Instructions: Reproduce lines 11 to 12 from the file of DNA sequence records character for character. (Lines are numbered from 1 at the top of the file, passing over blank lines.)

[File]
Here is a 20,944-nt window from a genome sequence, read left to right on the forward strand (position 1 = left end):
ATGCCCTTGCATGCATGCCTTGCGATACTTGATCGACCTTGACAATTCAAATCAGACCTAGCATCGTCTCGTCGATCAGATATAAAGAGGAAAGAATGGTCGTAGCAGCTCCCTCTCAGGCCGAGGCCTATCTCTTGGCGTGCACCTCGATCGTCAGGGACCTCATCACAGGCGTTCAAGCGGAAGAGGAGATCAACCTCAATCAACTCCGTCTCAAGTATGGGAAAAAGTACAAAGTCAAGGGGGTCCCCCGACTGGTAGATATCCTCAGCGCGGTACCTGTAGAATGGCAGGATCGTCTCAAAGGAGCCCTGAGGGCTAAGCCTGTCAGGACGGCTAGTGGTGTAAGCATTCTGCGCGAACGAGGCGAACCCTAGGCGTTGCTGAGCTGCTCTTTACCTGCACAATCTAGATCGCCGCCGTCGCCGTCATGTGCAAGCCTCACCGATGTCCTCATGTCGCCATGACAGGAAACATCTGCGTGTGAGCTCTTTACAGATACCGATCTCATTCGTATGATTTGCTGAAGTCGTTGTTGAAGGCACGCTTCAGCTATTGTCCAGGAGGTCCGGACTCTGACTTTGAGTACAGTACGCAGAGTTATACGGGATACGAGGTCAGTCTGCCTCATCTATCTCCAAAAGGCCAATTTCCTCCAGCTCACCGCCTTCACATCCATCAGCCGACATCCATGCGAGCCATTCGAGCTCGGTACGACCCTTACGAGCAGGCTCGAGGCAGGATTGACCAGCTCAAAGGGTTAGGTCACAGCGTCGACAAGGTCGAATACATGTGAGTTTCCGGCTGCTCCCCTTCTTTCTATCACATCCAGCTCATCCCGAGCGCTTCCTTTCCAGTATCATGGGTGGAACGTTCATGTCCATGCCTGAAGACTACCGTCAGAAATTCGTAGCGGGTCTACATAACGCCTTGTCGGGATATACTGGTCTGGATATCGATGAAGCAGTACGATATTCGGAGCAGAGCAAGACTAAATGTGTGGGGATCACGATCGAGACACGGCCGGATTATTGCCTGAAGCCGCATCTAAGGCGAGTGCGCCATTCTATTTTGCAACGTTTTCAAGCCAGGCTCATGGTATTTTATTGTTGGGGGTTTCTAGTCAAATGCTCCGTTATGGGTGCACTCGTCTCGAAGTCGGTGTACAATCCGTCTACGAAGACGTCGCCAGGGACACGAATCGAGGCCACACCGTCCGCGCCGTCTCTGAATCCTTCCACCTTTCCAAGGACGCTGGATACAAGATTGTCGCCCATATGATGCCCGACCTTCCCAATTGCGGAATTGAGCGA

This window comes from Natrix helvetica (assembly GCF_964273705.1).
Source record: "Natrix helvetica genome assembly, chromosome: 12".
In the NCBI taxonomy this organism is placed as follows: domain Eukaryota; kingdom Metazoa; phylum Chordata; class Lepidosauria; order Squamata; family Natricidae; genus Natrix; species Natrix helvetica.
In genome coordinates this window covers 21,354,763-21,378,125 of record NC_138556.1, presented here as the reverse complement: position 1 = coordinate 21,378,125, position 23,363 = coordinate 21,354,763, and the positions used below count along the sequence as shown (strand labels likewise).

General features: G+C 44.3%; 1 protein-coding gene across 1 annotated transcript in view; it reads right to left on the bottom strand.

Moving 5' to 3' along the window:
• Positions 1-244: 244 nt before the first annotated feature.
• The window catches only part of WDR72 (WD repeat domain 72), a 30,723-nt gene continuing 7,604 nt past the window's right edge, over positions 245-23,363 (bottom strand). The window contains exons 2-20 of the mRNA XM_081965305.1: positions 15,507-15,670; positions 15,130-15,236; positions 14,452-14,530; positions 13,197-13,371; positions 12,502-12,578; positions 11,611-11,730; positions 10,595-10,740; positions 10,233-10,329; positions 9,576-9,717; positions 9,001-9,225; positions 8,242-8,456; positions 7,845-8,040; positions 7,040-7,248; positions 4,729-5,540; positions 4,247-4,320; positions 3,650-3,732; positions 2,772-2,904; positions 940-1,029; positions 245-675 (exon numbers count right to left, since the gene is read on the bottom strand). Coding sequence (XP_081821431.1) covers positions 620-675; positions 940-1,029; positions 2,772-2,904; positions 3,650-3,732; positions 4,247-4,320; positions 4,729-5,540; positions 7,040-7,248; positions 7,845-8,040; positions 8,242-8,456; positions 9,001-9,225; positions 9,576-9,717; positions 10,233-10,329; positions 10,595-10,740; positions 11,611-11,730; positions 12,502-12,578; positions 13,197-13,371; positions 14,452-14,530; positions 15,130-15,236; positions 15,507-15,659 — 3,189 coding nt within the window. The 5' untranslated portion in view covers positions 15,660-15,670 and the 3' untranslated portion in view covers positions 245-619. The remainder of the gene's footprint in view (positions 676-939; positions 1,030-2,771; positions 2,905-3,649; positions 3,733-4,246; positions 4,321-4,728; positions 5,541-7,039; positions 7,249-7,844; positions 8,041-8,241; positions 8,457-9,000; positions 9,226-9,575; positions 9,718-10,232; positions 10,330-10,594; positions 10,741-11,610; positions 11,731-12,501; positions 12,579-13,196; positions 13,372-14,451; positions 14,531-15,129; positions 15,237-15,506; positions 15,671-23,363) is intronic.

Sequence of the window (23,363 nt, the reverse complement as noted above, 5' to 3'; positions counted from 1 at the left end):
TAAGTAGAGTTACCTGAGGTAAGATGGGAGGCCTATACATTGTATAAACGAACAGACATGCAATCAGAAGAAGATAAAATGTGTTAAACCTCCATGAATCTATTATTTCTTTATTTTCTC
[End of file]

Sequence of the window (23,363 nt, the reverse complement as noted above, 5' to 3'; positions counted from 1 at the left end):
TAAGTAGAGTTACCTGAGGTAAGATGGGAGGCCTATACATTGTATAAACGAACAGACATGCAATCAGAAGAAGATAAAATGTGTTAAACCTCCATGAATCTATTATTTCTTTATTTTCTC